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GUNS Magazine January 2011 - Page 20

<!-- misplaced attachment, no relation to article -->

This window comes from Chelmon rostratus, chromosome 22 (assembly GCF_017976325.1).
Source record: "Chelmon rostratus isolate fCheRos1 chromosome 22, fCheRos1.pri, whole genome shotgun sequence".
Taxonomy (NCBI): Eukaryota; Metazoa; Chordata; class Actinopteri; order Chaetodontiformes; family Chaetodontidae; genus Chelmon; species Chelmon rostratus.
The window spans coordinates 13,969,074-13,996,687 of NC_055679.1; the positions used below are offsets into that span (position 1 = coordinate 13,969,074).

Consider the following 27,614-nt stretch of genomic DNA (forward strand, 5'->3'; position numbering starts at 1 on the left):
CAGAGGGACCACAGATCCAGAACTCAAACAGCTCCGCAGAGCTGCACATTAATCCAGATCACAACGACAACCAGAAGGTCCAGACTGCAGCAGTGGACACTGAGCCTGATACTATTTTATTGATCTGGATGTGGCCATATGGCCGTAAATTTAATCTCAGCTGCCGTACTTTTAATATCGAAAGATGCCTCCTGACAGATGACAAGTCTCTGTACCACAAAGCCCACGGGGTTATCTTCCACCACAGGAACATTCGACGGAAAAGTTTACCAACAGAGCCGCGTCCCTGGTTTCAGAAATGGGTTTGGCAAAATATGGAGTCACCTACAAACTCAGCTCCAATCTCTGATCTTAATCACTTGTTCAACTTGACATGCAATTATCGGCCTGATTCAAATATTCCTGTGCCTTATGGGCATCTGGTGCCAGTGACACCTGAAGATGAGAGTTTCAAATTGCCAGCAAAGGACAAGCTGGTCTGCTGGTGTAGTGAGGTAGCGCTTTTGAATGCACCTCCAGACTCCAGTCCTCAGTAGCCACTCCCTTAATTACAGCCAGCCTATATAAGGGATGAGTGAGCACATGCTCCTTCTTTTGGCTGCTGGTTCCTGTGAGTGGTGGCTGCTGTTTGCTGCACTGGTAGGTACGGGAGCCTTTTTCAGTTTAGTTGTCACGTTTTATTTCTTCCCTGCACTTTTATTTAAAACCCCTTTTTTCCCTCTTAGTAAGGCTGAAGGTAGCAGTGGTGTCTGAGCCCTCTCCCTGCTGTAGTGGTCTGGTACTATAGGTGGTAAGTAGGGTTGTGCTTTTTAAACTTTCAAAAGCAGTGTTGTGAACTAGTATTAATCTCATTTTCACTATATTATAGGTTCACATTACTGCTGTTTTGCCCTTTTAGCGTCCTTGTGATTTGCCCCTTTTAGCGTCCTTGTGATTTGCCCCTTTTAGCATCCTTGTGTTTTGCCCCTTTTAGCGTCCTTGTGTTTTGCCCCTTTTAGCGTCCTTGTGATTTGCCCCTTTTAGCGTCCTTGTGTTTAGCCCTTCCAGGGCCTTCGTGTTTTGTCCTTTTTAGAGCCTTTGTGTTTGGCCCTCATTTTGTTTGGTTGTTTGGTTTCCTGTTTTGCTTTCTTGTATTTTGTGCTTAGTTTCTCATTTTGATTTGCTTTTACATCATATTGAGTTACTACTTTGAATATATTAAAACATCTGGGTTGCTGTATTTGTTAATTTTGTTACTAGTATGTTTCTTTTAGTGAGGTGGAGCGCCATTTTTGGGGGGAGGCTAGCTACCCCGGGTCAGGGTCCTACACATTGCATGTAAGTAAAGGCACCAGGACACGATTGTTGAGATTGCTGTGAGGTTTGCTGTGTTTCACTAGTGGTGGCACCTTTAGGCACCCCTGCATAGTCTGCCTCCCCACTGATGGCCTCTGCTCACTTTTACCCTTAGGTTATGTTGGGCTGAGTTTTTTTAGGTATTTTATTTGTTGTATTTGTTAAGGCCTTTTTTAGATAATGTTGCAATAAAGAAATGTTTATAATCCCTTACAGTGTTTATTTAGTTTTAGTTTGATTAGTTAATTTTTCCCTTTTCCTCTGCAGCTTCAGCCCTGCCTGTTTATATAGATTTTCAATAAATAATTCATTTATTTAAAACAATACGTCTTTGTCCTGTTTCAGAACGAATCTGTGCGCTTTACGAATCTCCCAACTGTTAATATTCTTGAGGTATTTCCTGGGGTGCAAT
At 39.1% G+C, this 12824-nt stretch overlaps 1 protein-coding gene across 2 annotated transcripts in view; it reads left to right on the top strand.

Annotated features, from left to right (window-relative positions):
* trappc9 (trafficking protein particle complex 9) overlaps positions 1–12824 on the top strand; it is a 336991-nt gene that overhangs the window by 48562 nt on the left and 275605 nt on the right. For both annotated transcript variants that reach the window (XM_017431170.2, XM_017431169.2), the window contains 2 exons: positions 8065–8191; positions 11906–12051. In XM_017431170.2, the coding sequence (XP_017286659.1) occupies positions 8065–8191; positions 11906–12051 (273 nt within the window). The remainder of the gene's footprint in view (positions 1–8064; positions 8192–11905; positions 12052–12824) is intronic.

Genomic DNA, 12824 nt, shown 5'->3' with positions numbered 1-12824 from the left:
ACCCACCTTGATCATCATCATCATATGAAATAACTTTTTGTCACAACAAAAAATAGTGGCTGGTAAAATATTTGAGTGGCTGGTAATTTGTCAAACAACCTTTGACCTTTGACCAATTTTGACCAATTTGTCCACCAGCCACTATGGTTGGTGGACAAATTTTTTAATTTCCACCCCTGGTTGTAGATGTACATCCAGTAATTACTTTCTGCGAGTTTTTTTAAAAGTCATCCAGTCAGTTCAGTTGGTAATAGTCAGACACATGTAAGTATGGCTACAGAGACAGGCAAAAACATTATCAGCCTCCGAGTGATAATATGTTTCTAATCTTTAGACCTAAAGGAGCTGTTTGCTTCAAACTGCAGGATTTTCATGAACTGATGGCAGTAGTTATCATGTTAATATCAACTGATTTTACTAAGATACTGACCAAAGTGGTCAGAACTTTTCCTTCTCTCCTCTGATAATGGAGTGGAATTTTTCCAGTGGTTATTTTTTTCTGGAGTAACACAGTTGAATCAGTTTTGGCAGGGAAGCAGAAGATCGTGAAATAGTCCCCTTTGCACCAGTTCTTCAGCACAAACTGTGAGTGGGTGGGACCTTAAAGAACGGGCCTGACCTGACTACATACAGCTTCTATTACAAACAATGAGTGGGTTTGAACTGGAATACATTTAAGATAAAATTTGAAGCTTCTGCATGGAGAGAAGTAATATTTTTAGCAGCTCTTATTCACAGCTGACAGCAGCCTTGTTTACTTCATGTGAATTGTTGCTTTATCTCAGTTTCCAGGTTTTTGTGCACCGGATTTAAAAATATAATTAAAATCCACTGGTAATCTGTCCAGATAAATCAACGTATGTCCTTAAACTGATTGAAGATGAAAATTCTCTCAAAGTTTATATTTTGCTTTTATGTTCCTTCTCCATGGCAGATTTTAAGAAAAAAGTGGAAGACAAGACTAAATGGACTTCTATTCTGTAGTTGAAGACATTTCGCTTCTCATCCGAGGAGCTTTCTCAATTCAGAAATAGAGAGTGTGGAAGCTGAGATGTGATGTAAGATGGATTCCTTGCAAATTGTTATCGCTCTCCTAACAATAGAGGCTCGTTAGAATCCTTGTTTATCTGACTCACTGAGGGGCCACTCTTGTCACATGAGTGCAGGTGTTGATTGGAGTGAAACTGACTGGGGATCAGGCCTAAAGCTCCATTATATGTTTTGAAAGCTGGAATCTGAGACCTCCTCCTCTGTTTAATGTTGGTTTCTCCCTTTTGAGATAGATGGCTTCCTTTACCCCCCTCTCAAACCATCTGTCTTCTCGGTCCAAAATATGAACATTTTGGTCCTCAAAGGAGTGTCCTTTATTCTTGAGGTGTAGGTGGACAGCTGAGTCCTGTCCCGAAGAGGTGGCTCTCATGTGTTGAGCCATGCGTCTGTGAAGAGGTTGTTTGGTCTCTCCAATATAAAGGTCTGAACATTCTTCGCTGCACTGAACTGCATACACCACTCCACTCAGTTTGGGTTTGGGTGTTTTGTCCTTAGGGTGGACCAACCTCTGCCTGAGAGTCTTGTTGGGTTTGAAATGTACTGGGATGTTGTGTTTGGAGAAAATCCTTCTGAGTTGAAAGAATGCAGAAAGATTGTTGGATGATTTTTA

• G L E N Z E d I k E R • This upper started as a DPMS hi-Rider. This is a high-quality competition-use upper with no forward assist and increased wall thickness. Its rail sits 1/2" higher than usual. Gary eliseo machined the Picatinny rail into an 11mm dovetail to match the Anschutz rear sight mount, then machined a slot aft of the ejection port to provide clearance for a bolt knob to retract the carrier. The knob works better. Photo: Ichiro nagata Mostly it’s the “Mr. Potato Head” part. ’ve been doing this department for six years. Crazy. Still I haven’t run out of things to say, not nearly. I thought this time around I might take a poke at why that is. My Little Man has developed a very strong interest in the world’s military firearms. About the same I did. And, at about the same time he started to continually ask me, “Dad, what’s the best—what would you want?” Carefully considering that question, I answer, “Well, it would be some form of AR-15…” I stand by that because he keeps mentioning others, I consider them (there are few out there I haven’t pointed at a target), and then reaffirm my answer: some form of AR-15. That, all by itself, is the key to the reason. I also keep telling him also that different ones have different purposes, and that, again, only increases my conviction. (The only drawback, I have to accept I can’t own a .30 mini-gun. Oh well.) mixing and matching pieces, parts and its faces change right along with your needs in a rifle. The essential platform is a lower and upper receiver, each to which can be affixed a myriad of differently designed hanger-ons. Assembled lowers and uppers are simply pinned into place, one under and one over, no tools needed. There’s no bedding, no zero change. It can be anything from a plinker to a tactical entry gun to a competition firearm to a varmint rifle to a dag-gone pistol (of sorts). It’s been chambered in everything from .22 rimfire through .50 centerfire. It can be everything but a shotgun, although I’ve seen them with shotguns affixed to their fore-end undersides. It may not be the world’s “ultimate” in every form it’s had or use it’s been put to, but it is an amazingly capable firearm done up as everything I’ve seen it become. Beyond piecing an AR-15 into the essential format or formula that determines its primary function, it’s one of the most “accessorized” firearms on the planet. It’s popular and, therefore, we have a huge array of options to fully customize and WhY I LIkE thE AR-15 personalize anyone’s gun. Change the grip, change the trigger, choose buttons and levers, clamp on a flashlight, scope or scopes, and, well, the list is virtually endless. Easy To Shoot Well For me and my way of thinking, the ultimate appeal of AR-15s is ontarget performance. Built right, I have yet to encounter a military-specbased firearm that can run with one downrange. I’m excluding anything with a turn-bolt operating system. Compared to any Kalashnikov-based variant, or one of the HKs, group size at distance (especially at longer distance) favors the AR. So does deployment. ARs are easy to shoot, and shoot easy. Now, if we have to include things with manually-operated bolts, that race is closer. As all know, my focus, experience, and impetus for shooting is competition. I choose an AR15 for centerfire competition for a few reasons, and the first is that they will shoot really, really well. Premium components and thoughtful construction combine to produce a target arm that’s capable of shooting under one minute of angle at any realistic distance. My best will group about 4" at 600 yards. That is not quite as good as a purpose-built bolt-gun. However! It’s no excuse for landing a shot outside the 12", 10-ring we’re up against on that target. And running a 12-pound AR-15 in rapid-fire events is almost like cheating. Mr. Potato head I started off this department those years ago saying that the AR-15 is Mr. Potato Head. Make it what you want it to be. Get a short barrel and stock and plug in its mad face. Get a long barrel and tube fore-end and work up its serious face. Pin on a .22 LR upper and outfit the happy face. Keep 20 WWW.GUNSMAGAZINE.COM • JANUARY 2011

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